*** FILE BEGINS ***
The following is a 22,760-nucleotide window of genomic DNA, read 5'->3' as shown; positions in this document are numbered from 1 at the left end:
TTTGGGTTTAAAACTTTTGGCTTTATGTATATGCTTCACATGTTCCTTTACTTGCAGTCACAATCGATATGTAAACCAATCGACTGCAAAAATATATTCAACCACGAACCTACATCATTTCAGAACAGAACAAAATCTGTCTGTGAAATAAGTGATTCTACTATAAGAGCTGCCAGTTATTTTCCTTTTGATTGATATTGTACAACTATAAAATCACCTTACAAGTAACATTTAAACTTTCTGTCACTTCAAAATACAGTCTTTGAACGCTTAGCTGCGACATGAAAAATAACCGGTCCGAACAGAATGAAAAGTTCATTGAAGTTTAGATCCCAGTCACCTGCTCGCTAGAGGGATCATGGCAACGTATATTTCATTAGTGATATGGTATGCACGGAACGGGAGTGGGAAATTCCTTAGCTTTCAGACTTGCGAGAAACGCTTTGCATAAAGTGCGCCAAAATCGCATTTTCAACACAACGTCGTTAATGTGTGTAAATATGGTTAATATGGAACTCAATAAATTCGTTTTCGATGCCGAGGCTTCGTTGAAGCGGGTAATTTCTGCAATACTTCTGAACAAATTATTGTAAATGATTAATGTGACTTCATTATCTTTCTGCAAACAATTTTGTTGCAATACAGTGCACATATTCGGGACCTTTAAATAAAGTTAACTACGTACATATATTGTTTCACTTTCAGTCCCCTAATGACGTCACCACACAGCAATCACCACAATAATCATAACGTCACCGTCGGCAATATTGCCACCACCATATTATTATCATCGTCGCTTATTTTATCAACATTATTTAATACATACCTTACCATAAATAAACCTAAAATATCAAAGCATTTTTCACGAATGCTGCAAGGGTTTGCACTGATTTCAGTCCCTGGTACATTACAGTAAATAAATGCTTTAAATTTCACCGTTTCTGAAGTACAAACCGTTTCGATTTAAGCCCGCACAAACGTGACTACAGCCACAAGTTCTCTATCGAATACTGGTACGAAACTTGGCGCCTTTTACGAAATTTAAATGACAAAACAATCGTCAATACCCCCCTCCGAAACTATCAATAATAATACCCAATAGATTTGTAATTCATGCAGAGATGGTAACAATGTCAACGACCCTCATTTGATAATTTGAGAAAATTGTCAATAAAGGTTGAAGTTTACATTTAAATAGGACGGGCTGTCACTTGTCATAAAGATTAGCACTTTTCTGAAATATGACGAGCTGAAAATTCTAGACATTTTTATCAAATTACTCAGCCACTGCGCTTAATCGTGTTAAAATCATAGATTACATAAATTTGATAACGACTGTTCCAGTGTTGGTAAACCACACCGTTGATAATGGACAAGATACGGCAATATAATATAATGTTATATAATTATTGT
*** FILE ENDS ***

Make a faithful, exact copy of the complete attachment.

The following is a 22,760-nucleotide window of genomic DNA, read 5'->3' as shown; positions in this document are numbered from 1 at the left end:
TTTGGGTTTAAAACTTTTGGCTTTATGTATATGCTTCACATGTTCCTTTACTTGCAGTCACAATCGATATGTAAACCAATCGACTGCAAAAATATATTCAACCACGAACCTACATCATTTCAGAACAGAACAAAATCTGTCTGTGAAATAAGTGATTCTACTATAAGAGCTGCCAGTTATTTTCCTTTTGATTGATATTGTACAACTATAAAATCACCTTACAAGTAACATTTAAACTTTCTGTCACTTCAAAATACAGTCTTTGAACGCTTAGCTGCGACATGAAAAATAACCGGTCCGAACAGAATGAAAAGTTCATTGAAGTTTAGATCCCAGTCACCTGCTCGCTAGAGGGATCATGGCAACGTATATTTCATTAGTGATATGGTATGCACGGAACGGGAGTGGGAAATTCCTTAGCTTTCAGACTTGCGAGAAACGCTTTGCATAAAGTGCGCCAAAATCGCATTTTCAACACAACGTCGTTAATGTGTGTAAATATGGTTAATATGGAACTCAATAAATTCGTTTTCGATGCCGAGGCTTCGTTGAAGCGGGTAATTTCTGCAATACTTCTGAACAAATTATTGTAAATGATTAATGTGACTTCATTATCTTTCTGCAAACAATTTTGTTGCAATACAGTGCACATATTCGGGACCTTTAAATAAAGTTAACTACGTACATATATTGTTTCACTTTCAGTCCCCTAATGACGTCACCACACAGCAATCACCACAATAATCATAACGTCACCGTCGGCAATATTGCCACCACCATATTATTATCATCGTCGCTTATTTTATCAACATTATTTAATACATACCTTACCATAAATAAACCTAAAATATCAAAGCATTTTTCACGAATGCTGCAAGGGTTTGCACTGATTTCAGTCCCTGGTACATTACAGTAAATAAATGCTTTAAATTTCACCGTTTCTGAAGTACAAACCGTTTCGATTTAAGCCCGCACAAACGTGACTACAGCCACAAGTTCTCTATCGAATACTGGTACGAAACTTGGCGCCTTTTACGAAATTTAAATGACAAAACAATCGTCAATACCCCCCTCCGAAACTATCAATAATAATACCCAATAGATTTGTAATTCATGCAGAGATGGTAACAATGTCAACGACCCTCATTTGATAATTTGAGAAAATTGTCAATAAAGGTTGAAGTTTACATTTAAATAGGACGGGCTGTCACTTGTCATAAAGATTAGCACTTTTCTGAAATATGACGAGCTGAAAATTCTAGACATTTTTATCAAATTACTCAGCCACTGCGCTTAATCGTGTTAAAATCATAGATTACATAAATTTGATAACGACTGTTCCAGTGTTGGTAAACCACACCGTTGATAATGGACAAGATACGGCAATATAATATAATGTTATATAATTATTGT